A Reuben sandwich is made with corned beef, sauerkraut, Swiss cheese, and Russian or Thousand Island dressing on rye bread. It is toasted or grilled and often served with a side of potato salad or French fries. There are many regional variations on the Reuben sandwich, though the above description is the standard.
The origins of the Reuben sandwich are murky, with many claims to its invention. However, it seems certain that it arose in the United States in the first decades of the 20th century, and by the 1930s, it was well known. Many stories about the sandwich have its place of origin as Nebraska, although the specific restaurant or hotel that first served it is a matter of contention.
An Omaha man, Reuben Kulakofsky, is said to have invented the sandwich in the 1920s to serve to friends at weekly poker games. One version of this story tells that one of the regulars at these games owned a hotel, which became the first to offer the sandwich to customers. The Reuben restaurant in Manhattan, New York, which closed in the 1960s, also claimed to have invented the Reuben.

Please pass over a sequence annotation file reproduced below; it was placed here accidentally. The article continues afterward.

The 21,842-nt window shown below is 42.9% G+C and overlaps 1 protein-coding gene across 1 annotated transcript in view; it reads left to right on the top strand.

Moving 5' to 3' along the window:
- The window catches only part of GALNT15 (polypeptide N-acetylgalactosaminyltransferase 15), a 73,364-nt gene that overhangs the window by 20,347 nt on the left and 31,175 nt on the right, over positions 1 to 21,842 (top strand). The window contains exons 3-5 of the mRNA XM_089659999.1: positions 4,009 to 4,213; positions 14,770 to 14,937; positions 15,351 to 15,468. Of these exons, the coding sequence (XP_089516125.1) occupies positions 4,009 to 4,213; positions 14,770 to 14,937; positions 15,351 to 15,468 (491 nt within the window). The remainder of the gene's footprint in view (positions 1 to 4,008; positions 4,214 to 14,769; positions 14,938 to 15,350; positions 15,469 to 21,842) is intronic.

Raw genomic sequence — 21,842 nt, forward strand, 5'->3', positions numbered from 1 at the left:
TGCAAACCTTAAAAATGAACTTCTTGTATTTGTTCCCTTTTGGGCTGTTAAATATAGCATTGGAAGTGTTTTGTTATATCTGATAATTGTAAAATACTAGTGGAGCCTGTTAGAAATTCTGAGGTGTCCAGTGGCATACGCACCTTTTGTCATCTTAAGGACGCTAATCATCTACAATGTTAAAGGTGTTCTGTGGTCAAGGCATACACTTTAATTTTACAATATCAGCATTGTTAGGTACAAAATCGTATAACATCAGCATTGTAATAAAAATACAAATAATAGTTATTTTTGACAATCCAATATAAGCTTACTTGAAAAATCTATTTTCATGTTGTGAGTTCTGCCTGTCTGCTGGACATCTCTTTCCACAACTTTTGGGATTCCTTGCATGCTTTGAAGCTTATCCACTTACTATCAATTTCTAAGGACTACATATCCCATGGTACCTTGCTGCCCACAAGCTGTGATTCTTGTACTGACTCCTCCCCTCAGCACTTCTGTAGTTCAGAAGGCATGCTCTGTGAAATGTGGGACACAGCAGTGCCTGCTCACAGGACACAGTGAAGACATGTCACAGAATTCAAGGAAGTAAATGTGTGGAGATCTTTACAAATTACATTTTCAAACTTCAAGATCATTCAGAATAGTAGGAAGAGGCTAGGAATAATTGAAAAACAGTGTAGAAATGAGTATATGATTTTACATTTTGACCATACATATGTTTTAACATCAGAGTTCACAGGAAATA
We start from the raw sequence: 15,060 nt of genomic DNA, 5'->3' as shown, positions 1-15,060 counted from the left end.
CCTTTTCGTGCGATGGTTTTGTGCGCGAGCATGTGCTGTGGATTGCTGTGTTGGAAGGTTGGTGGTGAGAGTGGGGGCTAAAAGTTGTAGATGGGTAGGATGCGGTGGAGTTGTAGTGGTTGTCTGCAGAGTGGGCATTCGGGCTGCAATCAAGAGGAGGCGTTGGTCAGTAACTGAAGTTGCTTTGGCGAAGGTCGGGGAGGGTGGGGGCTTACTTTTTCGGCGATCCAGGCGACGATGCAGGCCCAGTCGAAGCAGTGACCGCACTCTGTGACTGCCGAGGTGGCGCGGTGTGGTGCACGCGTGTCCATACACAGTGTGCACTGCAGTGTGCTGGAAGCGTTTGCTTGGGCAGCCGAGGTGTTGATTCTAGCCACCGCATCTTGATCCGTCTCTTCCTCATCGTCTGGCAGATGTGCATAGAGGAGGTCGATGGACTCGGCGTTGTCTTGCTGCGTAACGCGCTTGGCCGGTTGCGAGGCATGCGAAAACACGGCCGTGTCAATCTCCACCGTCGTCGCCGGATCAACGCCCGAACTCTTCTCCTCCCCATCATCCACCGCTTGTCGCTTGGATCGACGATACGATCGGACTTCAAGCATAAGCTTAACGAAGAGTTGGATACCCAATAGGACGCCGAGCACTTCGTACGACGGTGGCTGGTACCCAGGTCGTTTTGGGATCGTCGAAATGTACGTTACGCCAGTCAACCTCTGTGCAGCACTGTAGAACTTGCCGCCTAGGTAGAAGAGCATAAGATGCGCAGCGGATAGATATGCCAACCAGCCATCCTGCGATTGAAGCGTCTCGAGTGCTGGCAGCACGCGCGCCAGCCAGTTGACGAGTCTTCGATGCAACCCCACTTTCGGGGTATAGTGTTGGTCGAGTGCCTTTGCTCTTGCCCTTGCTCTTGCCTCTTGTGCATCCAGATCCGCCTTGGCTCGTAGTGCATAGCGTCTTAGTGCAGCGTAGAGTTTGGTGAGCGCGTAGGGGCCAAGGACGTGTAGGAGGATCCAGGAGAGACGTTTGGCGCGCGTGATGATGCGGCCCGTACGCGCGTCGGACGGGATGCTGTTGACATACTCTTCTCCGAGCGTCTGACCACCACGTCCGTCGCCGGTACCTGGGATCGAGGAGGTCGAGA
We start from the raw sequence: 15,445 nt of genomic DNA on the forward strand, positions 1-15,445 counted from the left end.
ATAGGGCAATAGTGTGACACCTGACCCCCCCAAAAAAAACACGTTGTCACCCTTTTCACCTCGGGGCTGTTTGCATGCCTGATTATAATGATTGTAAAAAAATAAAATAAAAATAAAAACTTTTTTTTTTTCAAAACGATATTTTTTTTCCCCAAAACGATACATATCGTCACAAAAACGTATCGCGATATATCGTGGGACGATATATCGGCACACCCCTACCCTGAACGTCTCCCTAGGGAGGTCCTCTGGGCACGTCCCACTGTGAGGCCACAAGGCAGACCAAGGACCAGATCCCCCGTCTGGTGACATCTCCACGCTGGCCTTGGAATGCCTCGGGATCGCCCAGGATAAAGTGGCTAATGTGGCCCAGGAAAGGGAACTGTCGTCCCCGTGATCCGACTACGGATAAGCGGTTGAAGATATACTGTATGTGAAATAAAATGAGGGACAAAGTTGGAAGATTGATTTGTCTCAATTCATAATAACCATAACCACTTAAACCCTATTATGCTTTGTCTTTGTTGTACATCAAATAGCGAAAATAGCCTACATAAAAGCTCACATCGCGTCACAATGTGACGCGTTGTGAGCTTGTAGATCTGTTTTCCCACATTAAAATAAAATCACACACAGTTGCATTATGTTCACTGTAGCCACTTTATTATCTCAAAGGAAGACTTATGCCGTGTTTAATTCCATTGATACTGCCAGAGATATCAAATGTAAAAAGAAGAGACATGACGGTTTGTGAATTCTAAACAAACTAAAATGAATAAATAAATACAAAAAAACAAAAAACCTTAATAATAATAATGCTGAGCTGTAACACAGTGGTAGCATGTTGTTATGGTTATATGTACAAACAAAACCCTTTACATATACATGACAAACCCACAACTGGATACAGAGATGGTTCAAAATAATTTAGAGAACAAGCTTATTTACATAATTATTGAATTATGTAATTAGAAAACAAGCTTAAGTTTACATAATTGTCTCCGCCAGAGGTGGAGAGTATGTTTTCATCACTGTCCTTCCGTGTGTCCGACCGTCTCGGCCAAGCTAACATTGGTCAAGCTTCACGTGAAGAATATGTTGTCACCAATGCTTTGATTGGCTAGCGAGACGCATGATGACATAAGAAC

Nowadays, the Reuben sandwich is ubiquitous on deli and sandwich shop menus. Variants may use pumpernickel bread in place of rye, pastrami or turkey instead of corned beef, and coleslaw instead of sauerkraut. The type of cheese included may also vary.
A Reuben is a quick and delicious meal to cook at home as well — all you need is the right ingredients, and you can substitute them to suit your own taste. Simply spread Russian or Thousand Island dressing on two slices of bread, cover one side with thinly sliced cheese, add your sauerkraut and corned beef, or whatever meat you prefer, and toast the sandwich in butter until both sides are golden brown. Alternatively, you can cook your Reuben sandwich in a toaster oven or on the grill.